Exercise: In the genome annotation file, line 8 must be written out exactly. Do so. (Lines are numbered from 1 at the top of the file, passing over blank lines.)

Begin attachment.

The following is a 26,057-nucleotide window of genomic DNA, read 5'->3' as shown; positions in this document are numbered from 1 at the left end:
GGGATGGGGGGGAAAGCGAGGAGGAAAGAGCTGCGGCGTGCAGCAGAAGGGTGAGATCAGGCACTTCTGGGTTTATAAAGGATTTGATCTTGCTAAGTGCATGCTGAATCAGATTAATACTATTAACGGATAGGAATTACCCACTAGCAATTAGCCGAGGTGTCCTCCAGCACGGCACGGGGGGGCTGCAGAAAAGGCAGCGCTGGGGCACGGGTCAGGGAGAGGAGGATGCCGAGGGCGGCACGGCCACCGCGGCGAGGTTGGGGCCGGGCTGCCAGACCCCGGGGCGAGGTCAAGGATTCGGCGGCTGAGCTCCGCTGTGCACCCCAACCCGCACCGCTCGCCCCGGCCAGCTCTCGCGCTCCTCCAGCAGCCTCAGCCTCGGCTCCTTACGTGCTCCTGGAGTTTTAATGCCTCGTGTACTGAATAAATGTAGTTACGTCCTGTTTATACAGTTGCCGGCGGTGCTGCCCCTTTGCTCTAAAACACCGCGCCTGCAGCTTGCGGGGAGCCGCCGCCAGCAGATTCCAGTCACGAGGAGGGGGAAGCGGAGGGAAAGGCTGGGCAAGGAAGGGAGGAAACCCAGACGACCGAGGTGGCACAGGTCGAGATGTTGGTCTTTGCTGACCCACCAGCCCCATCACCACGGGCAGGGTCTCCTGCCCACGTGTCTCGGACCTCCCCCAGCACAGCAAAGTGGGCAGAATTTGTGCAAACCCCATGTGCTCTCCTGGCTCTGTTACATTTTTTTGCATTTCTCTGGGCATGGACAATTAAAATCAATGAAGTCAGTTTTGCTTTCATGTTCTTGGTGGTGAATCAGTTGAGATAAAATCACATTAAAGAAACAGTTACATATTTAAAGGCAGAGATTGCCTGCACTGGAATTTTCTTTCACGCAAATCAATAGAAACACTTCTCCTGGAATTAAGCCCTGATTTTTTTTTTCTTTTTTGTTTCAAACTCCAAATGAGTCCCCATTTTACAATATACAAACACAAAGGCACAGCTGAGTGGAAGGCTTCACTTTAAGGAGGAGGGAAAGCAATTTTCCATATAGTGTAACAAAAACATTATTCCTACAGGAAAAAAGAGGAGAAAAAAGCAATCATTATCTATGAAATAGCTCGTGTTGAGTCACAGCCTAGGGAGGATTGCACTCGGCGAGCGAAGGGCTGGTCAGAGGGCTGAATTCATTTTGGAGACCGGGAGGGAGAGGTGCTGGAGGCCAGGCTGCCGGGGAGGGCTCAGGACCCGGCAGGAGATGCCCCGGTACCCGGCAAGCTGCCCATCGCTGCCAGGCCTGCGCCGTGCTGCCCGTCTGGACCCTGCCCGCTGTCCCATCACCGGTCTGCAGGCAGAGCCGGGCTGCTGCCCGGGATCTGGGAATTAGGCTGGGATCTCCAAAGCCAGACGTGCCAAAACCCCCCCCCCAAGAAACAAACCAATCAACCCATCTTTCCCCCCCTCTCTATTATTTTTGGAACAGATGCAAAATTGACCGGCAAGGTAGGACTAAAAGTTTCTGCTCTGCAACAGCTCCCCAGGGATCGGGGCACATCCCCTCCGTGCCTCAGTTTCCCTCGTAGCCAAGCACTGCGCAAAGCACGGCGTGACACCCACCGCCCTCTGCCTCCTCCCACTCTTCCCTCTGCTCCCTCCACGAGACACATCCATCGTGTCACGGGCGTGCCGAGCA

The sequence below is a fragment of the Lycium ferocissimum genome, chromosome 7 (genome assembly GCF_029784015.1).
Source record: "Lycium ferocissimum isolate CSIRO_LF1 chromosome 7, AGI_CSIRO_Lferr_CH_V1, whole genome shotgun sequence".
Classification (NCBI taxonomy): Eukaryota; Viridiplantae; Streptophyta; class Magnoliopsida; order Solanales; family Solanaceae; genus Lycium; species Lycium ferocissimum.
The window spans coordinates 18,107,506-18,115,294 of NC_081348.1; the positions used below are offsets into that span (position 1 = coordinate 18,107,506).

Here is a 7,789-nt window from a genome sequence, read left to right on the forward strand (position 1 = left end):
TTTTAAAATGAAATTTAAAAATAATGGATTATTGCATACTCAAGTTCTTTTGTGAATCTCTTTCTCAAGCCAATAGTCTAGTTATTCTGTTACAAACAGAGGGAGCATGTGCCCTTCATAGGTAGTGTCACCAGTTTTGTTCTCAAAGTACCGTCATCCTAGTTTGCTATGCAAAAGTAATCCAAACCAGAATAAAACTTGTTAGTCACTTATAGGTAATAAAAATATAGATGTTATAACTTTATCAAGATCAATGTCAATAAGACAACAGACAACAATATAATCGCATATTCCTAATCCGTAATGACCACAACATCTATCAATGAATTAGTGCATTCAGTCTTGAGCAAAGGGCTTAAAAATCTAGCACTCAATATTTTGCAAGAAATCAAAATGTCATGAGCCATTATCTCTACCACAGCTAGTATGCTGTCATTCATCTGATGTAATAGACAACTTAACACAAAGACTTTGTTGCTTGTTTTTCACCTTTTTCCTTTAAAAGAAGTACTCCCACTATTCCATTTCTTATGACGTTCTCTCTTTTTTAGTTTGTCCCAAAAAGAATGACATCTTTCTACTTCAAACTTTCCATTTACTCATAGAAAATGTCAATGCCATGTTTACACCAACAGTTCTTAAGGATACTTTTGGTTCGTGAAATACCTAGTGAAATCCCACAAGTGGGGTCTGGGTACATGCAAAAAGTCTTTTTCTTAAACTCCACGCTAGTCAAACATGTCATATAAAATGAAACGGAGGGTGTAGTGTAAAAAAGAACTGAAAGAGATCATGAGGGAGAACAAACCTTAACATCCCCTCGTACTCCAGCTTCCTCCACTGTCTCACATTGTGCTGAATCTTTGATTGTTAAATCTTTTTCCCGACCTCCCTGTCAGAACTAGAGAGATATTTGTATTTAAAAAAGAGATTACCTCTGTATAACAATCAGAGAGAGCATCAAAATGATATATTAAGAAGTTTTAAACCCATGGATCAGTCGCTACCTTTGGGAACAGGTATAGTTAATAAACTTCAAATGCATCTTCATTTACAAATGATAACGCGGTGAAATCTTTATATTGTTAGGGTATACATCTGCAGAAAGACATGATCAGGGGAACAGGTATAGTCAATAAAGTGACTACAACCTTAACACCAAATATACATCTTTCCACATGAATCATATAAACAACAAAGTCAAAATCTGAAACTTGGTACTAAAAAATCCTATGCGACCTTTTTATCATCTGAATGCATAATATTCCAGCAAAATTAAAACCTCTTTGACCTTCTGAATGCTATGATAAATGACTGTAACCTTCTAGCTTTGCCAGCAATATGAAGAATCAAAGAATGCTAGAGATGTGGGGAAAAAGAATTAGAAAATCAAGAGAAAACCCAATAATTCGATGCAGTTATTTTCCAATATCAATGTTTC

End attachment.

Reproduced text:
TTTTAAAATGAAATTTAAAAATAATGGATTATTGCATACTCAAGTTCTTTTGTGAATCTCTTTCTCAAGCCAATAGTCTAGTTATTCTGTTACAAACAGAGGGAGCATGTGCCCTTCATAGGTAGTGTCACCAGTTTTGTTCTCAAAGTACCGTCATCCTAGTTTGCTATGCAAAAGTAATCCAAACCAGAATAAAACTTGTTAGTCACTTATAGGTAATAAAAATATAGATGTTATAACTTTATCAAGATCAATGTCAATAAGACAACAGACAACAATATAATCGCATATTCCTAATCCGTAATGACCACAACATCTATCAATGAATTAGTGCATTCAGTCTTGAGCAAAGGGCTTAAAAATCTAGCACTCAATATTTTGCAAGAAATCAAAATGTCATGAGCCATTATCTCTACCACAGCTAGTATGCTGTCATTCATCTGATGTAATAGACAACTTAACACAAAGACTTTGTTGCTTGTTTTTCACCTTTTTCCTTTAAAAGAAGTACTCCCACTATTCCATTTCTTATGACGTTCTCTCTTTTTTAGTTTGTCCCAAAAAGAATGACATCTTTCTACTTCAAACTTTCCATTTACTCATAGAAAATGTCAATGCCATGTTTACACCAACAGTTCTTAAGGATACTTTTGGTTCGTGAAATACCTAGTGAAATCCCACAAGTGGGGTCTGGGTACATGCAAAAAGTCTTTTTCTTAAACTCCACGCTAGTCAAACATGTCATATAAAATGAAACGGAGGGTGTAGTGTAAAAAAGAACTGAAAGAGATCATGAGGGAGAACAAACCTTAACATCCCCTCGTACTCCAGCTTCCTCCACTGTCTCACATTGTGCTGAATCTTTGATTGTTAAATCTTTTTCCCGACCTCCCTGTCAGAACTAGAGAGATATTTGTATTTAAAAAAGAGATTACCTCTGTATAACAATCAGAGAGAGCATCAAAATGATATATTAAGAAGTTTTAAACCCATGGATCAGTCGCTACCTTTGGGAACAGGTATAGTTAATAAACTTCAAATGCATCTTCATTTACAAATGATAACGCGGTGAAATCTTTATATTGTTAGGGTATACATCTGCAGAAAGACATGATCAGGGGAACAGGTATAGTCAATAAAGTGACTACAACCTTAACACCAAATATACATCTTTCCACATGAATCATATAAACAACAAAGTCAAAATCTGAAACTTGGTACTAAAAAATCCTATGCGACCTTTTTATCATCTGAATGCATAATATTCCAGCAAAATTAAAACCTCTTTGACCTTCTGAATGCTATGATAAATGACTGTAACCTTCTAGCTTTGCCAGCAATATGAAGAATCAAAGAATGCTAGAGATGTGGGGAAAAAGAATTAGAAAATCAAGAGAAAACCCAATAATTCGATGCAGTTATTTTCCAATATCAATGTTTC